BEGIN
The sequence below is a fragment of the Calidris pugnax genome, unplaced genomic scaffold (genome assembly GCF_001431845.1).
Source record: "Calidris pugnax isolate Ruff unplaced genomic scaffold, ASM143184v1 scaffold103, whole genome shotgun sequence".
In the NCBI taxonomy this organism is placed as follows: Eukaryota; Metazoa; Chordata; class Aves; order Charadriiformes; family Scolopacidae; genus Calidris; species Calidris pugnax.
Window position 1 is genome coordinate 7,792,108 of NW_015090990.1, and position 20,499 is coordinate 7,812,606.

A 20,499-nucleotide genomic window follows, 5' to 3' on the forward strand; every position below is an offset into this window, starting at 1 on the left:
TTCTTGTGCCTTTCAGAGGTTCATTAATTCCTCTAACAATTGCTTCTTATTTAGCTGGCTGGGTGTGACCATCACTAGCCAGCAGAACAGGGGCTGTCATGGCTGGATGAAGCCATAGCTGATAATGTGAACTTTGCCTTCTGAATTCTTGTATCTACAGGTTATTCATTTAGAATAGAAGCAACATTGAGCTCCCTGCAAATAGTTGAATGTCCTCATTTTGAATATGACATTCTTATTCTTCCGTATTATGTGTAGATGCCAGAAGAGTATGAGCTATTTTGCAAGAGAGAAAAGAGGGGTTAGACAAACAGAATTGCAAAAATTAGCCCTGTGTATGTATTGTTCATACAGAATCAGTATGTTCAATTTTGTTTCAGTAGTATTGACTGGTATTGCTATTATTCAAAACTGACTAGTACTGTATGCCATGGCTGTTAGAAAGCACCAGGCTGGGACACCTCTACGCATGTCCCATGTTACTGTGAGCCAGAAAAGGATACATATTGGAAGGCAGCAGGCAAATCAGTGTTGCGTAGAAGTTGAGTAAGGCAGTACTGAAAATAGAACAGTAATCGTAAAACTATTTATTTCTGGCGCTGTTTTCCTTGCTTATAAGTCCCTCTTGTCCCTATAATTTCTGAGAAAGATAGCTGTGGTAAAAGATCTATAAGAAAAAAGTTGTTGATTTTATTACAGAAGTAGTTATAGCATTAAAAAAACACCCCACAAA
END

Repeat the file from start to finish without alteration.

The sequence below is a fragment of the Calidris pugnax genome, unplaced genomic scaffold (genome assembly GCF_001431845.1).
Source record: "Calidris pugnax isolate Ruff unplaced genomic scaffold, ASM143184v1 scaffold103, whole genome shotgun sequence".
In the NCBI taxonomy this organism is placed as follows: Eukaryota; Metazoa; Chordata; class Aves; order Charadriiformes; family Scolopacidae; genus Calidris; species Calidris pugnax.
Window position 1 is genome coordinate 7,792,108 of NW_015090990.1, and position 20,499 is coordinate 7,812,606.

A 20,499-nucleotide genomic window follows, 5' to 3' on the forward strand; every position below is an offset into this window, starting at 1 on the left:
TTCTTGTGCCTTTCAGAGGTTCATTAATTCCTCTAACAATTGCTTCTTATTTAGCTGGCTGGGTGTGACCATCACTAGCCAGCAGAACAGGGGCTGTCATGGCTGGATGAAGCCATAGCTGATAATGTGAACTTTGCCTTCTGAATTCTTGTATCTACAGGTTATTCATTTAGAATAGAAGCAACATTGAGCTCCCTGCAAATAGTTGAATGTCCTCATTTTGAATATGACATTCTTATTCTTCCGTATTATGTGTAGATGCCAGAAGAGTATGAGCTATTTTGCAAGAGAGAAAAGAGGGGTTAGACAAACAGAATTGCAAAAATTAGCCCTGTGTATGTATTGTTCATACAGAATCAGTATGTTCAATTTTGTTTCAGTAGTATTGACTGGTATTGCTATTATTCAAAACTGACTAGTACTGTATGCCATGGCTGTTAGAAAGCACCAGGCTGGGACACCTCTACGCATGTCCCATGTTACTGTGAGCCAGAAAAGGATACATATTGGAAGGCAGCAGGCAAATCAGTGTTGCGTAGAAGTTGAGTAAGGCAGTACTGAAAATAGAACAGTAATCGTAAAACTATTTATTTCTGGCGCTGTTTTCCTTGCTTATAAGTCCCTCTTGTCCCTATAATTTCTGAGAAAGATAGCTGTGGTAAAAGATCTATAAGAAAAAAGTTGTTGATTTTATTACAGAAGTAGTTATAGCATTAAAAAAACACCCCACAAA